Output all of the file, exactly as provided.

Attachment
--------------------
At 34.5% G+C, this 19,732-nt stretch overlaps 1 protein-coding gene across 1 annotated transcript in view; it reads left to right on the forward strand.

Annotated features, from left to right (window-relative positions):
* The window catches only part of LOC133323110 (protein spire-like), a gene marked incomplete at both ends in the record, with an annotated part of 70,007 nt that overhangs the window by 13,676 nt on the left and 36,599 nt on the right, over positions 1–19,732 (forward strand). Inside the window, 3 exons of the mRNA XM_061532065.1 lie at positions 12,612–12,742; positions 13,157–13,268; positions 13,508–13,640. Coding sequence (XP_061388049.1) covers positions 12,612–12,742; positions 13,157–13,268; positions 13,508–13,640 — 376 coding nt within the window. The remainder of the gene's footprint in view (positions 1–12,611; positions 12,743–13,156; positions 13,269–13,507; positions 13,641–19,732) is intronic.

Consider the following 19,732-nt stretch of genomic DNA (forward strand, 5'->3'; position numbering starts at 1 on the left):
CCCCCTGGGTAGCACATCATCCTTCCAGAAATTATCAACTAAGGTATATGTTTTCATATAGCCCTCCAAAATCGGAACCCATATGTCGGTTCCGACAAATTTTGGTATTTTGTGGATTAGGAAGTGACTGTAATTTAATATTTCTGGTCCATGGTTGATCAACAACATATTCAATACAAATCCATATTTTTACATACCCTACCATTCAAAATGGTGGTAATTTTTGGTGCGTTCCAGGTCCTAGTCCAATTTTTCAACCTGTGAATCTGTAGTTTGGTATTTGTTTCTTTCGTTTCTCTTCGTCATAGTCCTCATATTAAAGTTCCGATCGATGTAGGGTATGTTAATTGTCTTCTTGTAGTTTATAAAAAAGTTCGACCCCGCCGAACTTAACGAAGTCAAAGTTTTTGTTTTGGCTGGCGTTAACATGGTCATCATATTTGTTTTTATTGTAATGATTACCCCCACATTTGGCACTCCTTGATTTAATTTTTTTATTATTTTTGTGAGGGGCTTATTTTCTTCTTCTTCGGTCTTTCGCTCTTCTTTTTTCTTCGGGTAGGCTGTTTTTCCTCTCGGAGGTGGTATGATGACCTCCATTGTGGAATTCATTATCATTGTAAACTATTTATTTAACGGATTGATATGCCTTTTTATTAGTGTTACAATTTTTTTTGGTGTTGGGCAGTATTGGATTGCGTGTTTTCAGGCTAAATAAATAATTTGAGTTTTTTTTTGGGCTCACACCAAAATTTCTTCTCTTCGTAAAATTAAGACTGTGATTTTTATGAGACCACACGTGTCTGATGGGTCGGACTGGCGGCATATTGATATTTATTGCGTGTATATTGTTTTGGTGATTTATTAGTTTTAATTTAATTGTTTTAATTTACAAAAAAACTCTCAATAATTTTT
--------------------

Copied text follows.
At 34.5% G+C, this 19,732-nt stretch overlaps 1 protein-coding gene across 1 annotated transcript in view; it reads left to right on the forward strand.

Annotated features, from left to right (window-relative positions):
* The window catches only part of LOC133323110 (protein spire-like), a gene marked incomplete at both ends in the record, with an annotated part of 70,007 nt that overhangs the window by 13,676 nt on the left and 36,599 nt on the right, over positions 1–19,732 (forward strand). Inside the window, 3 exons of the mRNA XM_061532065.1 lie at positions 12,612–12,742; positions 13,157–13,268; positions 13,508–13,640. Coding sequence (XP_061388049.1) covers positions 12,612–12,742; positions 13,157–13,268; positions 13,508–13,640 — 376 coding nt within the window. The remainder of the gene's footprint in view (positions 1–12,611; positions 12,743–13,156; positions 13,269–13,507; positions 13,641–19,732) is intronic.

Consider the following 19,732-nt stretch of genomic DNA (forward strand, 5'->3'; position numbering starts at 1 on the left):
CCCCCTGGGTAGCACATCATCCTTCCAGAAATTATCAACTAAGGTATATGTTTTCATATAGCCCTCCAAAATCGGAACCCATATGTCGGTTCCGACAAATTTTGGTATTTTGTGGATTAGGAAGTGACTGTAATTTAATATTTCTGGTCCATGGTTGATCAACAACATATTCAATACAAATCCATATTTTTACATACCCTACCATTCAAAATGGTGGTAATTTTTGGTGCGTTCCAGGTCCTAGTCCAATTTTTCAACCTGTGAATCTGTAGTTTGGTATTTGTTTCTTTCGTTTCTCTTCGTCATAGTCCTCATATTAAAGTTCCGATCGATGTAGGGTATGTTAATTGTCTTCTTGTAGTTTATAAAAAAGTTCGACCCCGCCGAACTTAACGAAGTCAAAGTTTTTGTTTTGGCTGGCGTTAACATGGTCATCATATTTGTTTTTATTGTAATGATTACCCCCACATTTGGCACTCCTTGATTTAATTTTTTTATTATTTTTGTGAGGGGCTTATTTTCTTCTTCTTCGGTCTTTCGCTCTTCTTTTTTCTTCGGGTAGGCTGTTTTTCCTCTCGGAGGTGGTATGATGACCTCCATTGTGGAATTCATTATCATTGTAAACTATTTATTTAACGGATTGATATGCCTTTTTATTAGTGTTACAATTTTTTTTGGTGTTGGGCAGTATTGGATTGCGTGTTTTCAGGCTAAATAAATAATTTGAGTTTTTTTTTGGGCTCACACCAAAATTTCTTCTCTTCGTAAAATTAAGACTGTGATTTTTATGAGACCACACGTGTCTGATGGGTCGGACTGGCGGCATATTGATATTTATTGCGTGTATATTGTTTTGGTGATTTATTAGTTTTAATTTAATTGTTTTAATTTACAAAAAAACTCTCAATAATTTTT